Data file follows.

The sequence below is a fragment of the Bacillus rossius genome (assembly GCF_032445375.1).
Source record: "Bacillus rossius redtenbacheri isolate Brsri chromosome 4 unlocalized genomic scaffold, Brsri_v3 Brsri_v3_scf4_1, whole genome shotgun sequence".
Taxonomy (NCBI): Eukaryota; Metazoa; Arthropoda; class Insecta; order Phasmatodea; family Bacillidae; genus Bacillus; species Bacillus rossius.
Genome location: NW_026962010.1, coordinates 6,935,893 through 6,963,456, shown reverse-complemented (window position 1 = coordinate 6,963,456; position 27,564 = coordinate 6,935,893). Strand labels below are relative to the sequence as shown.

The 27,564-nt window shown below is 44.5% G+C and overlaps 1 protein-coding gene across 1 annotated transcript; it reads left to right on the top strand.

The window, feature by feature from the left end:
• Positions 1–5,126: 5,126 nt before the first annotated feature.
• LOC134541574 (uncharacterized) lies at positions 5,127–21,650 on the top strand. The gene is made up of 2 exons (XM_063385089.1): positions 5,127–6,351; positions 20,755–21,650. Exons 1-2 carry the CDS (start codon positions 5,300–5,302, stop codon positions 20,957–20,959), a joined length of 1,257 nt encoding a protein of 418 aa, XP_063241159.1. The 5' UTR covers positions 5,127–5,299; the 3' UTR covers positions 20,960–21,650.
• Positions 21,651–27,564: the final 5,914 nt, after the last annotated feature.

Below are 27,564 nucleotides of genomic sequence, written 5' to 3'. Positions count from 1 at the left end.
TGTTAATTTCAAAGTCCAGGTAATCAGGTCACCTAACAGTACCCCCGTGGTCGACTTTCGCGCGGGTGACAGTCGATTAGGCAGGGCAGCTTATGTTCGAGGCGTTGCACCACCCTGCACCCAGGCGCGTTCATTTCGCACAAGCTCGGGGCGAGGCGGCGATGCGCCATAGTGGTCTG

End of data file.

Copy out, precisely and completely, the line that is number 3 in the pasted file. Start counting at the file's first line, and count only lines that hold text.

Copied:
Taxonomy (NCBI): Eukaryota; Metazoa; Arthropoda; class Insecta; order Phasmatodea; family Bacillidae; genus Bacillus; species Bacillus rossius.